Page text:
A comic strip is a sequence of drawings arranged in interrelated panels to display brief humor or form a narrative, often serialized, with text in balloons and captions. Traditionally, throughout the 20th century and into the 21st, these have been published in newspapers and magazines, with horizontal strips printed in black-and-white in daily newspapers, while Sunday newspapers offered longer sequences in special color comics sections. With the development of the internet, they began to appear online as webcomics. There were more than 200 different comic strips and daily cartoon panels in American newspapers alone each day for most of the 20th century, for a total of at least 7,300,000 episodes.

Role-playing game Game in which players assume the roles of characters in a fictional setting

A role-playing game is a game in which players assume the roles of characters in a fictional setting. Players take responsibility for acting out these roles within a narrative, either through literal acting, or through a process of structured decision-making regarding character development. Actions taken within many games succeed or fail according to a formal system of rules and guidelines.

<i>White Dwarf</i> (magazine) fantasy games magazine

White Dwarf is a magazine published by British games manufacturer Games Workshop, which has long served as a promotions and advertising platform for Games Workshop and Citadel Miniatures products.

Since October 2002, Critchlow has continued to develop his new artistic style in several different 2000 AD stories, contributing to the success of Lobster Random in particular. [8] While Critchlow's use of muted palettes has been criticised, his style has received praise for being highly recognisable [8] and unique. [9] [10]

<i>2000 AD</i> (comics) comics magazine from Britain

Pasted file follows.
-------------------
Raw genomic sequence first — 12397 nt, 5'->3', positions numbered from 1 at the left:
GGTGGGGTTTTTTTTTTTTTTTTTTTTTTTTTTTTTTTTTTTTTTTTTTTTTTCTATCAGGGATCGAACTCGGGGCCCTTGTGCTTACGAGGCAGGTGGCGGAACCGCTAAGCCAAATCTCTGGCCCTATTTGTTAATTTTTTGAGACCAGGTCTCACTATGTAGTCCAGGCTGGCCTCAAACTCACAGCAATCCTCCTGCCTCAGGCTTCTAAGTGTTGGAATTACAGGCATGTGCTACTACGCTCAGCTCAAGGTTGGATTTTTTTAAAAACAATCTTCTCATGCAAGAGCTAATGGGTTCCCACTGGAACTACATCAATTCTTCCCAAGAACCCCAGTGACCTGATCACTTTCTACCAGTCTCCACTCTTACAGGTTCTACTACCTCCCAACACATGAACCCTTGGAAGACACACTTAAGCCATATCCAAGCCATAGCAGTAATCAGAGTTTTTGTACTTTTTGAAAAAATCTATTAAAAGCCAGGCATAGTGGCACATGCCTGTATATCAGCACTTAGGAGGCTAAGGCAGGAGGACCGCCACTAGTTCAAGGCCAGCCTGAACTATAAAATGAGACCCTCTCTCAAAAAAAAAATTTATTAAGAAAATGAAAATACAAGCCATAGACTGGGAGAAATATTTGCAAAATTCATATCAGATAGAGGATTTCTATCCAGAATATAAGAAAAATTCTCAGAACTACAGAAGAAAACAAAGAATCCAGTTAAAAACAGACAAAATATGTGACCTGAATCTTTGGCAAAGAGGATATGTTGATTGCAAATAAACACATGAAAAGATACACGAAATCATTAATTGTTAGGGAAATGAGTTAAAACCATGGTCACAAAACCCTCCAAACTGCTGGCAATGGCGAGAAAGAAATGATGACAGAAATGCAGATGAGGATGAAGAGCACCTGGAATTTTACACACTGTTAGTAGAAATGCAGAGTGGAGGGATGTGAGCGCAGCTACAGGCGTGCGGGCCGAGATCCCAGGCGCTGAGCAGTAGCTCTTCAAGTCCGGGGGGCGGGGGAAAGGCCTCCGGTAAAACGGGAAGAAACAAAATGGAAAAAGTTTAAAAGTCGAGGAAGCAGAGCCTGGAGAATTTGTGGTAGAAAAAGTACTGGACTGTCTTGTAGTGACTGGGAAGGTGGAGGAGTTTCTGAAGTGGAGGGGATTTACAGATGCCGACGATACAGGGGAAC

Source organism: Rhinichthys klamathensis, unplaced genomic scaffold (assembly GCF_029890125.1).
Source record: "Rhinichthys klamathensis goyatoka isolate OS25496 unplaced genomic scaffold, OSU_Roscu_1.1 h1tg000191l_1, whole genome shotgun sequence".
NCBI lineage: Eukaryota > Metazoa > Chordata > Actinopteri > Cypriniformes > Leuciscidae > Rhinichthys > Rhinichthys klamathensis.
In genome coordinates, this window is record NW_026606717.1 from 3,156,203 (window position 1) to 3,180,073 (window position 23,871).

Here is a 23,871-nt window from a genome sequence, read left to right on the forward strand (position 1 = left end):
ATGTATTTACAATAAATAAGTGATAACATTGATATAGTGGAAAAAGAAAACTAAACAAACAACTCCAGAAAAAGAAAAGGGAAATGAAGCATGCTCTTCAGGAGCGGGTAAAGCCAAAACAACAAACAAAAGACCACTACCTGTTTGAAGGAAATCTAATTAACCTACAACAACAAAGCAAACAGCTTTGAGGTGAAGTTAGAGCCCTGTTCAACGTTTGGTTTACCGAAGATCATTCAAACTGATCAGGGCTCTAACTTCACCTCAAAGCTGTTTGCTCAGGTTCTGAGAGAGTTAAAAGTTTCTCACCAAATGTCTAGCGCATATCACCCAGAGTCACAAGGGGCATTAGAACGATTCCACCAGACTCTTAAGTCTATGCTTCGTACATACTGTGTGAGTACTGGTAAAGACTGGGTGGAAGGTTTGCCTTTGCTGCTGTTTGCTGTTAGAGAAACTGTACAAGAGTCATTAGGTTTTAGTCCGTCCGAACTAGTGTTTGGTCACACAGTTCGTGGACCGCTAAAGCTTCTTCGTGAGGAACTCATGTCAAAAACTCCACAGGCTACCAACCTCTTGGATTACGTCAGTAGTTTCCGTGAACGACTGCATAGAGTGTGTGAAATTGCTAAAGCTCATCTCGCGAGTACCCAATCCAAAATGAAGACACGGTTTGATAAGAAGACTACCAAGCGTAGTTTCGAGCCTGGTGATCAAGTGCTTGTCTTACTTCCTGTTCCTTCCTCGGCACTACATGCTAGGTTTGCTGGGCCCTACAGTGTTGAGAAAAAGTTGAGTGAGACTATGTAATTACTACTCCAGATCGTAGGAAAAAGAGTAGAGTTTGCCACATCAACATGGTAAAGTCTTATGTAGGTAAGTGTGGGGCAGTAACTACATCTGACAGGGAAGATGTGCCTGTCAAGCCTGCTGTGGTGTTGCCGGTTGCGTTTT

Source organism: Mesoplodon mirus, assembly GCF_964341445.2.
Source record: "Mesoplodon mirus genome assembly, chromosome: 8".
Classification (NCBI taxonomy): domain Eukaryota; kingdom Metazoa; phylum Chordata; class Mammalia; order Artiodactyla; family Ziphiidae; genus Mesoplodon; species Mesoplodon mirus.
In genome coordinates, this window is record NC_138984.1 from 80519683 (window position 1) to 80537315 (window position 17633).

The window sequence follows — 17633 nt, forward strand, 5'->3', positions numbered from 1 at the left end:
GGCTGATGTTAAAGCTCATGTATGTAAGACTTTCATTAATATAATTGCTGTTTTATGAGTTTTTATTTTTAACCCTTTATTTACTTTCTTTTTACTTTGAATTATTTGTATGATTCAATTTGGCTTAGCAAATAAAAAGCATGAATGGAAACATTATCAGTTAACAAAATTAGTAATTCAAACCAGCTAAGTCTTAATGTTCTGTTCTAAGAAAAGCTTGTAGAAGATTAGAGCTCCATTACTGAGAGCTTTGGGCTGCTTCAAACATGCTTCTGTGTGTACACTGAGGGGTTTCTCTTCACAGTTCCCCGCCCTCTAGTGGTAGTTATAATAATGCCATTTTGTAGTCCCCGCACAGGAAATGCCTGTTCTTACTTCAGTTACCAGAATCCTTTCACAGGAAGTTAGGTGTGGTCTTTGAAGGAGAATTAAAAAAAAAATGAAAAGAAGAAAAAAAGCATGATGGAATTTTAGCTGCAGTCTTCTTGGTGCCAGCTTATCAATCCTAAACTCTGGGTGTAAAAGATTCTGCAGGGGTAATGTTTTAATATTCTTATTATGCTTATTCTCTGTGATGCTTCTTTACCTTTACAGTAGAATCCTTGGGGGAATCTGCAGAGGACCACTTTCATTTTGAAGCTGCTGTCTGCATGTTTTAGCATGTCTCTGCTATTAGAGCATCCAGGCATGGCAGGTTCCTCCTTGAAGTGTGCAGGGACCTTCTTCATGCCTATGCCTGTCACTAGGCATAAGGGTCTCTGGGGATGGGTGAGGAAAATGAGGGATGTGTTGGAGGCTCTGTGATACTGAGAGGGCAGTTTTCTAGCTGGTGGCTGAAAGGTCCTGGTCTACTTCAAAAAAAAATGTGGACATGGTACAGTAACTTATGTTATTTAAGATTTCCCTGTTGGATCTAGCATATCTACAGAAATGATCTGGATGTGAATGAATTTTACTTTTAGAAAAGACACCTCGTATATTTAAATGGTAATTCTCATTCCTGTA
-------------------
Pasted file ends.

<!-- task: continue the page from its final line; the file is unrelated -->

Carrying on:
2000 AD is a weekly British science fiction-oriented comic magazine. As a comics anthology it serialises stories in each issue and was first published by IPC Magazines in 1977, the first issue dated 26 February. IPC then shifted the title to its Fleetway comics subsidiary, which was sold to Robert Maxwell in 1987 and then to Egmont UK in 1991. Fleetway continued to produce the title until 2000, when it was bought by Rebellion Developments.

Lobster Random

Lobster Random is a character in the comic book 2000 AD. He was created by Simon Spurrier and artist Carl Critchlow.


Initial publications

The character of Thrud was created by the then 18-year-old Critchlow in 1981 while he was at foundation art college. His graphic design tutor, Bryan Talbot, gave him the project of producing a comic strip. At the time, Critchlow was reading the Conan books by Robert E. Howard, and this inspired him to produce Thrud.[ citation needed ] The initial five-page strip was published in comics fanzine Arken Sword . When Critchlow moved on to art college in Liverpool, Thrud made a further appearance in the comic Dead 'Ard, which Critchlow co-authored with artist Euan Smith. [11] Dead 'Ard also featured a strip titled The Black Currant, subsequently re-published in the 26th and final issue of the Warrior comic anthology. [12] The Black Currant would later appear as one of Thrud's many enemies.